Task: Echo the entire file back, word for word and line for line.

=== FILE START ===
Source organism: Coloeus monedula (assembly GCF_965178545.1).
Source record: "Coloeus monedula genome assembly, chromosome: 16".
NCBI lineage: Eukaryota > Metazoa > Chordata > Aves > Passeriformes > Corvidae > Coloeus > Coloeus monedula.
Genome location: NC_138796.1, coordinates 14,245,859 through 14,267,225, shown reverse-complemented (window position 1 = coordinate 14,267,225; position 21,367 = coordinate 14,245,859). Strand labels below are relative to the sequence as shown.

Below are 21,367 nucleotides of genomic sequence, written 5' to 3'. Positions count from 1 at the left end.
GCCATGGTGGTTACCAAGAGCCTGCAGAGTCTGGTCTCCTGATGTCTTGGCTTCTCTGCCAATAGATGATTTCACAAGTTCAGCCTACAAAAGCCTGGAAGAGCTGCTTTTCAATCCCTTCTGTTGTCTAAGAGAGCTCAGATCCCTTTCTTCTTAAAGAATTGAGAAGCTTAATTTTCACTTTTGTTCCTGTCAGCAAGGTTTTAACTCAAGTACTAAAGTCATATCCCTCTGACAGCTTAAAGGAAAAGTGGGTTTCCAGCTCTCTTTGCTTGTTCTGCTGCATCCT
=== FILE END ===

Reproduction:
Source organism: Coloeus monedula (assembly GCF_965178545.1).
Source record: "Coloeus monedula genome assembly, chromosome: 16".
NCBI lineage: Eukaryota > Metazoa > Chordata > Aves > Passeriformes > Corvidae > Coloeus > Coloeus monedula.
Genome location: NC_138796.1, coordinates 14,245,859 through 14,267,225, shown reverse-complemented (window position 1 = coordinate 14,267,225; position 21,367 = coordinate 14,245,859). Strand labels below are relative to the sequence as shown.

Below are 21,367 nucleotides of genomic sequence, written 5' to 3'. Positions count from 1 at the left end.
GCCATGGTGGTTACCAAGAGCCTGCAGAGTCTGGTCTCCTGATGTCTTGGCTTCTCTGCCAATAGATGATTTCACAAGTTCAGCCTACAAAAGCCTGGAAGAGCTGCTTTTCAATCCCTTCTGTTGTCTAAGAGAGCTCAGATCCCTTTCTTCTTAAAGAATTGAGAAGCTTAATTTTCACTTTTGTTCCTGTCAGCAAGGTTTTAACTCAAGTACTAAAGTCATATCCCTCTGACAGCTTAAAGGAAAAGTGGGTTTCCAGCTCTCTTTGCTTGTTCTGCTGCATCCT